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Why is defendant using business name but not "general partnership dba business name"?

San Luis Obispo, CA |

I'm a plaintiff suing 2 defendants, a business and 1 of the owners as an individual.
This business sued me in the past, as a corporation.
Now in my case against them, in discovery they're saying they're a general partnership, but they've never said this in any of their documents (2 answers and about 7 motions), they just use their business name (not "general partnership dba business name").
(Nothing is filed with state or county.)
They have a big law firm working for them, are they justified in doing this because I sued them using their business name and not "general partnership dba business name?"

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Attorney answers 4

Best Answer

It's generally considered a good thing for you to have the defendant admit it is a general partnership. The general partners are liable for the partnership debts (as opposed to being protected by a veil of limited liability, as would be the case if the defendant was a corporation). You might want to look at amending your Complaint to sue ALL owners (general partners), not just the one you named. Technicalities with the defendant's name can generally be cleared up post-judgment, especially where an inaccuracy is caused by the defendant's discovery response. Of course, this is not legal advise; as the other responses indicate, there is not sufficient information provided to give you complete counsel.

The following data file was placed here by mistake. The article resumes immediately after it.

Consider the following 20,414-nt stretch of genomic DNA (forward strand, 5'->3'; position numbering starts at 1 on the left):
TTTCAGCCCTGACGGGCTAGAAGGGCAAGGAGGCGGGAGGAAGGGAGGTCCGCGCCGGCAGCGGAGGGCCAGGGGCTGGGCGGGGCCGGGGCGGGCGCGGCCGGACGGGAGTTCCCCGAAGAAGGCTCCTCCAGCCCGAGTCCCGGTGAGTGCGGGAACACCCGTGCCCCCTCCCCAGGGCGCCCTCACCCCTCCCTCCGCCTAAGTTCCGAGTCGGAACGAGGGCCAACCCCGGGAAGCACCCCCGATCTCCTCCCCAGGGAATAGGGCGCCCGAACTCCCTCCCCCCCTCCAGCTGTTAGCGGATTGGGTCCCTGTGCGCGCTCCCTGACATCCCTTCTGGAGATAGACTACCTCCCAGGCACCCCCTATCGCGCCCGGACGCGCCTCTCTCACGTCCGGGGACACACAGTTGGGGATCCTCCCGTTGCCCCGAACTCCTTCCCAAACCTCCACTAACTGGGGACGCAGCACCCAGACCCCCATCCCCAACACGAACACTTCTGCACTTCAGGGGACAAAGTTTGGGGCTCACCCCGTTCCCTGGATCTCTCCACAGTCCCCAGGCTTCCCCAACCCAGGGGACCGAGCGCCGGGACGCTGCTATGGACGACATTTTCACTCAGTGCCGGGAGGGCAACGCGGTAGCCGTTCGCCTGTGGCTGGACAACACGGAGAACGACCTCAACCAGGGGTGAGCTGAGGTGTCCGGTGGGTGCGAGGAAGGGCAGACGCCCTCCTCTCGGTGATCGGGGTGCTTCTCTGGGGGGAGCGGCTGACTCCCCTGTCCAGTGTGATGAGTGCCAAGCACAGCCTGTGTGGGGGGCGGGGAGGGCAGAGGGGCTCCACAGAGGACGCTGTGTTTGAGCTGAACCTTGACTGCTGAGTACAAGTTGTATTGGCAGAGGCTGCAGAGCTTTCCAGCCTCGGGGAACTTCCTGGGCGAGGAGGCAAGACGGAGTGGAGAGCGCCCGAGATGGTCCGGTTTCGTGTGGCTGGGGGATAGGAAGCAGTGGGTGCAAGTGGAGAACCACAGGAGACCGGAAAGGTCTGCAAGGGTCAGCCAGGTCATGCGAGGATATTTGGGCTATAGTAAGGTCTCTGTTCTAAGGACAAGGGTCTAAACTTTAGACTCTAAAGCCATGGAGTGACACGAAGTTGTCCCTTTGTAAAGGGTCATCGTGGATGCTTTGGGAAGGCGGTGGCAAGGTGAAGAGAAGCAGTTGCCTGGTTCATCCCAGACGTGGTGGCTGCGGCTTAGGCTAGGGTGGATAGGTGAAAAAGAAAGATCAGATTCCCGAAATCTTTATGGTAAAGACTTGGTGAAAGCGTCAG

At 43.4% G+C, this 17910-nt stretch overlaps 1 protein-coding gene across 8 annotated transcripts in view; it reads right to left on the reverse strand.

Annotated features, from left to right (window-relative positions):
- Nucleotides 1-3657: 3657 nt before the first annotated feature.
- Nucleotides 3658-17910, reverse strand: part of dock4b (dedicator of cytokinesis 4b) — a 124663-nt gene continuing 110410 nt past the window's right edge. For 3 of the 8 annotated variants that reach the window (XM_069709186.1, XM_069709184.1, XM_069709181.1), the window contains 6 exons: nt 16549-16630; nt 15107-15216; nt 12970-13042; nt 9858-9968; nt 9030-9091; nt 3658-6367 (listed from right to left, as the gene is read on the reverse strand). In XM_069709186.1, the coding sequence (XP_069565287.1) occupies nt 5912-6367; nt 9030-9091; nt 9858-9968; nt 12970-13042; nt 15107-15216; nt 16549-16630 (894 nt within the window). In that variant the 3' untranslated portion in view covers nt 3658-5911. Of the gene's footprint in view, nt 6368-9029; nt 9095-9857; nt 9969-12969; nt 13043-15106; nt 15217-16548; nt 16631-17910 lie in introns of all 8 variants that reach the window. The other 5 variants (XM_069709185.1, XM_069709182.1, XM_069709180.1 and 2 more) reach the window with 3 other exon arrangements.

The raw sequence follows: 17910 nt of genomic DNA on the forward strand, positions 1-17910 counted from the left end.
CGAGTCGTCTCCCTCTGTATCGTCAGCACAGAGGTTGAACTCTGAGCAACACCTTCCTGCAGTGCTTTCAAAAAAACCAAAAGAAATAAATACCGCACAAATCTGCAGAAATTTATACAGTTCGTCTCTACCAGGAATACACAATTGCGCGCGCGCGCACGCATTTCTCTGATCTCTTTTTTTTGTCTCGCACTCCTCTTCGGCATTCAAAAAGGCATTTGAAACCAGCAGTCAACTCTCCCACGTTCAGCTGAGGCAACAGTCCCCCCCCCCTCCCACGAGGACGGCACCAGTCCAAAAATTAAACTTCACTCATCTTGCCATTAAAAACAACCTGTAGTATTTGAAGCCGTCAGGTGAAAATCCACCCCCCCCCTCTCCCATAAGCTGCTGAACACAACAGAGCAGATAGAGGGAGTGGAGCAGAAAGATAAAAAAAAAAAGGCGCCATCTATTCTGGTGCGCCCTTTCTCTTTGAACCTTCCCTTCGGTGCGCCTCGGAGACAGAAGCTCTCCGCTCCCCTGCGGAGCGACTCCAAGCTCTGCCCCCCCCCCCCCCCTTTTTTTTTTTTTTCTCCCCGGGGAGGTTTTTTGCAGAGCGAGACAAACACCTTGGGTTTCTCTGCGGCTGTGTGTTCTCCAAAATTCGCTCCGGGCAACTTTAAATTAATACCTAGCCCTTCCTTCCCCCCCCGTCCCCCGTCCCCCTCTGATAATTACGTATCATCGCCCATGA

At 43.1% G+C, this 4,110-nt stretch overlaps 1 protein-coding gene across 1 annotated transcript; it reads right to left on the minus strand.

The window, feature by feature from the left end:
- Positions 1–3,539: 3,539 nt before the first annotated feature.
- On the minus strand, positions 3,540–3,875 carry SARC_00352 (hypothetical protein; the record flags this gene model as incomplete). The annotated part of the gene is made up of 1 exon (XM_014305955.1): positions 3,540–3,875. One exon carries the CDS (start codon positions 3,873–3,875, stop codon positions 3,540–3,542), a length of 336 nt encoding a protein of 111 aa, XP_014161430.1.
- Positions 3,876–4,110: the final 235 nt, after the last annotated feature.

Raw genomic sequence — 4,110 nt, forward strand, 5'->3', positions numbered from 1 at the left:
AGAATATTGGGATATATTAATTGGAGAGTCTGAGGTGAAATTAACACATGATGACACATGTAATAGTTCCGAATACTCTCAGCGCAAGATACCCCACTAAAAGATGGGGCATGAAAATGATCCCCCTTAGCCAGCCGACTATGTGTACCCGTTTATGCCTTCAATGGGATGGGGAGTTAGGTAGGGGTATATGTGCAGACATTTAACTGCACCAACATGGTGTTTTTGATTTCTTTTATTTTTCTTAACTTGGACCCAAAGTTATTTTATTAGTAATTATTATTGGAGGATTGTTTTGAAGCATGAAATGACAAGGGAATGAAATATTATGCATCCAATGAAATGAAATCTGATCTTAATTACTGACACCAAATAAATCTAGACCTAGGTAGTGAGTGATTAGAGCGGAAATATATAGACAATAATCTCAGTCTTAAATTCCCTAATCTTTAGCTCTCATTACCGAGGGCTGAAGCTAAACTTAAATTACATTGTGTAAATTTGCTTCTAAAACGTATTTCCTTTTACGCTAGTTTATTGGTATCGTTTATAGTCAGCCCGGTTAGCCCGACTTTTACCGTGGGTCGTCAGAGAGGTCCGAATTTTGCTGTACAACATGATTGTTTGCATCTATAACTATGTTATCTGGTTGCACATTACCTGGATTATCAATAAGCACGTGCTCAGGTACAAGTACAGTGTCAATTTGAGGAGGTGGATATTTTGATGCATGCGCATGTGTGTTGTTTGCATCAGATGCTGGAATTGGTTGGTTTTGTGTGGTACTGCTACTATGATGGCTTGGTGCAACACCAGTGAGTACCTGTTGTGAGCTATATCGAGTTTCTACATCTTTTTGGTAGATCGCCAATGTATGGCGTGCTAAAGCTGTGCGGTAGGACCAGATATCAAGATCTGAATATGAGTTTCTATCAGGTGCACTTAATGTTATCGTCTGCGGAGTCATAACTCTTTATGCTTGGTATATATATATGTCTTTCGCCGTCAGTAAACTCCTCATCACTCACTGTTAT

We would be speculating as to why the defendants answered in the manner they did. Generally speaking, a general partnership is not required to file a fictitious business name statement in order to defend litigation. Perhaps in the past, the entity was a corporation but now it is just a general partnership.

Frank W. Chen has been licensed to practice law in California since 1988. The information presented here is general in nature and is not intended, nor should be construed, as legal advice for a particular case. This posting does not create any attorney-client relationship with the author. For specific advice about your particular situation, please consult with your own attorney.


Your question does not contain enough information to provide a meaningful response.


If you haven't already, you can use the general formal interrogatories to discover the exact business entity of the defendant. Just be sure to mark all the questions in part 3, which seeks the general background information for businesses.

Discovery Form - 001 can be found at:

This response does not create an attorney-client relationship between you and I. I am not your lawyer and I am not representing you in the underlying issue stated in your question. The response I have offered is not intended to be relied upon, you should seek out an attorney to assist in this matter.

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